Keywords: smoking cessation, caregivers, survey, health impact
One in three children in the USA lives with a tobacco smoker.1 As the primary source of smoke exposure is in the home, the smoking behaviors of parents and other caregivers are key determinants of a child’s exposure to secondhand smoke. Various adverse effects have been ascribed to secondhand smoke.2 The detrimental impact of secondhand smoke on children has been well established.3 Children exposed to smoking are more likely to develop respiratory diseases such as asthma, bronchitis, and reactive airway disease.4 Children with a history of tobacco exposure who undergo procedures with general anesthesia are at an increased risk of adverse respiratory events in the perioperative period including coughing, breath holding, bronchospasm, laryngospasm, and the rapid development of hypoxemia.5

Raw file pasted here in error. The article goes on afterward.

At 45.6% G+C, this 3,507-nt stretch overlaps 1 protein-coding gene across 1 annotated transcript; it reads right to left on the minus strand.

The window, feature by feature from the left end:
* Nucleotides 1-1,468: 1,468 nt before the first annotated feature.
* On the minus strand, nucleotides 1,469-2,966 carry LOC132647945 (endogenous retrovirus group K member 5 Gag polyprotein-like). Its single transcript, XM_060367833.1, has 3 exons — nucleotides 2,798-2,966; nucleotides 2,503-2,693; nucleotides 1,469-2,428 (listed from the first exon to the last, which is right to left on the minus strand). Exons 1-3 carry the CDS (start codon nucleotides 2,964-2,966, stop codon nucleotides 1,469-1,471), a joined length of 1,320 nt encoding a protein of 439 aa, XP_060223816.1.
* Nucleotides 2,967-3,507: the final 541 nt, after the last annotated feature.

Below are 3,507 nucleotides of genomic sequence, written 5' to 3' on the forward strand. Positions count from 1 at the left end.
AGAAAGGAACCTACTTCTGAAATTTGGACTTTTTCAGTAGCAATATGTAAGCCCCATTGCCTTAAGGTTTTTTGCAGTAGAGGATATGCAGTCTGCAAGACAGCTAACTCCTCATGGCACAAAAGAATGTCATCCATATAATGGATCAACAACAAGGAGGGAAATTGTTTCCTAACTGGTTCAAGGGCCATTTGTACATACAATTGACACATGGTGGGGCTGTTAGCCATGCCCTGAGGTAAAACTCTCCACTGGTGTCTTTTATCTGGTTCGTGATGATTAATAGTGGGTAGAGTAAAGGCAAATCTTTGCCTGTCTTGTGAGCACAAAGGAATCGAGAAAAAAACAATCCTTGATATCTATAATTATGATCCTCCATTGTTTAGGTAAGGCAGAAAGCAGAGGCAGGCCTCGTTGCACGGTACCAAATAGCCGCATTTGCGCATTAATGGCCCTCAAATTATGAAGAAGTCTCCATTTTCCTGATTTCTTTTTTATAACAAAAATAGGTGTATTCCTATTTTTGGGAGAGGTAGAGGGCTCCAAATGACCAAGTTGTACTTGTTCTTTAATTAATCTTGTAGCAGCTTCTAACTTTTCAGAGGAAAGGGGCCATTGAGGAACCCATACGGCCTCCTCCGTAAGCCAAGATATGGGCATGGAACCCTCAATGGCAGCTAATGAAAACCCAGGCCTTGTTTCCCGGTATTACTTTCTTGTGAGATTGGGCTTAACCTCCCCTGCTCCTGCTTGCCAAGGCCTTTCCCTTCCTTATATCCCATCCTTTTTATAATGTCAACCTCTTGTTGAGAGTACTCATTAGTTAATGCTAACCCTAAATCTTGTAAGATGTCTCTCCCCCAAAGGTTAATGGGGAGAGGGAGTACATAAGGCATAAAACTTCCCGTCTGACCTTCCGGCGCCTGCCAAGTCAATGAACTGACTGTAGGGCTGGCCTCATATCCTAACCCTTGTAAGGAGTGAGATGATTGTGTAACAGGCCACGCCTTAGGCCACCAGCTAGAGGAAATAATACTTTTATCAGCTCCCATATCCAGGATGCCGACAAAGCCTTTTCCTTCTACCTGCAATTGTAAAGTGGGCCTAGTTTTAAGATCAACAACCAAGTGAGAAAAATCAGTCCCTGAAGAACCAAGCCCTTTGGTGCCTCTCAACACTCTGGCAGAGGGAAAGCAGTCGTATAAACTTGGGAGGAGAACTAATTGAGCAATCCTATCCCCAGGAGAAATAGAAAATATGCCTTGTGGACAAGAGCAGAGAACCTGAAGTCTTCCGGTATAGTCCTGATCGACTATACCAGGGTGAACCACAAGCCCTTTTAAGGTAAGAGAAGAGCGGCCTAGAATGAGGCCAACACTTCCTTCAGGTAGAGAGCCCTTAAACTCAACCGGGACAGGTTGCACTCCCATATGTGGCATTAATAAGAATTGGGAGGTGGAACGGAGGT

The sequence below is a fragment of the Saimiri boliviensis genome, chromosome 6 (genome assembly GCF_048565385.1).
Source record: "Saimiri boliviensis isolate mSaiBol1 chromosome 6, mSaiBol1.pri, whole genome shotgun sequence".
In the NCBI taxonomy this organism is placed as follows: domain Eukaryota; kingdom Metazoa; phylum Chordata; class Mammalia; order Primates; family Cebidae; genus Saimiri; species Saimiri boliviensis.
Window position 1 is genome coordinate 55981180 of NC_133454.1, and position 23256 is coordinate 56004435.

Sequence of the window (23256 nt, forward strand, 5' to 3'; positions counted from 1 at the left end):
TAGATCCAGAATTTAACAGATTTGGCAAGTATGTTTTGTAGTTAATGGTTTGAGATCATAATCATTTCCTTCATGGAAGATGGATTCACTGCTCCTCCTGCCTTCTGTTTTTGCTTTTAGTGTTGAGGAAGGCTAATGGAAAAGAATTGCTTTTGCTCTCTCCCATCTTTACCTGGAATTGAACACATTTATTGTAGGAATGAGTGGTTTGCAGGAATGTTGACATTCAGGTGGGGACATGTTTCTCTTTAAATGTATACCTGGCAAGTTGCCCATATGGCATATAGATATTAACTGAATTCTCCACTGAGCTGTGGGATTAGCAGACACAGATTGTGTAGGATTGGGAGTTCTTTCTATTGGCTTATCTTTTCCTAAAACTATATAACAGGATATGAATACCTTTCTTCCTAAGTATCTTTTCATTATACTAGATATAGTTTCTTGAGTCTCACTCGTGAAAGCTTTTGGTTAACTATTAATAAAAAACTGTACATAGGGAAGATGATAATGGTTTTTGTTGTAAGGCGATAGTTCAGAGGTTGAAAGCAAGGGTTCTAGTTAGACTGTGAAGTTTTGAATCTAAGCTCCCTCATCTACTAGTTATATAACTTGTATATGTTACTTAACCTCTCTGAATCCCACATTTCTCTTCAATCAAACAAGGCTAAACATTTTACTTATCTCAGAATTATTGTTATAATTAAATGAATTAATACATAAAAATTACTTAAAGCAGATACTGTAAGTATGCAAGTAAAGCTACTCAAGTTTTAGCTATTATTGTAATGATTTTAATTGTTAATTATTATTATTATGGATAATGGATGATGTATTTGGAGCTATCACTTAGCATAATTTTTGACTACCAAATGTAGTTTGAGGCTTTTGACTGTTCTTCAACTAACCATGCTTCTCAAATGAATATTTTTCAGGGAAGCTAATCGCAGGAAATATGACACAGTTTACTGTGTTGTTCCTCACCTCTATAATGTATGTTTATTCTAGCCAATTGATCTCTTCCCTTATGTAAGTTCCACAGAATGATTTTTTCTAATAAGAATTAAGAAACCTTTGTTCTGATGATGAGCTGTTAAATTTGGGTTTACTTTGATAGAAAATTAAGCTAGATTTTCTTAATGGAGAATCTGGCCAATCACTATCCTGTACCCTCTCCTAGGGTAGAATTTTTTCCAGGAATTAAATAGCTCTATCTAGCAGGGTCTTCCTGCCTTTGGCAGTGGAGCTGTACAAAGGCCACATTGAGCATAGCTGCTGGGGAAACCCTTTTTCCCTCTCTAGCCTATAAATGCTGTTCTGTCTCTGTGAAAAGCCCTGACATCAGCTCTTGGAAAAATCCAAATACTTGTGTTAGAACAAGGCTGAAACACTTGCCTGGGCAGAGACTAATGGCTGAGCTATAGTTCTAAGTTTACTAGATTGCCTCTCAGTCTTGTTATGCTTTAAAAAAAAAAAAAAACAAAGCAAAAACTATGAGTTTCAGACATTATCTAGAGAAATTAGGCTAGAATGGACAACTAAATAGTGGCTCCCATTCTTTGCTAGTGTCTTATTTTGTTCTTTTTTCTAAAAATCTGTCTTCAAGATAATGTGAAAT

The perioperative period offers an opportunity to discuss how risk factors in the home can be mitigated to improve a child’s health.6 Heightened awareness of perioperative risks related to a child’s smoke exposure may increase caregivers’ willingness to seek help with smoking cessation if this is discussed around the time a child is scheduled to undergo surgery.7–9 We conducted a pilot study to determine the feasibility of using the preoperative encounter as a “teachable moment” for offering smoking cessation resources to the parents of pediatric patients presenting for surgery. Our secondary aim was to investigate whether caregivers’ knowledge of risks related to smoke exposure is associated with interest in pursuing smoking cessation.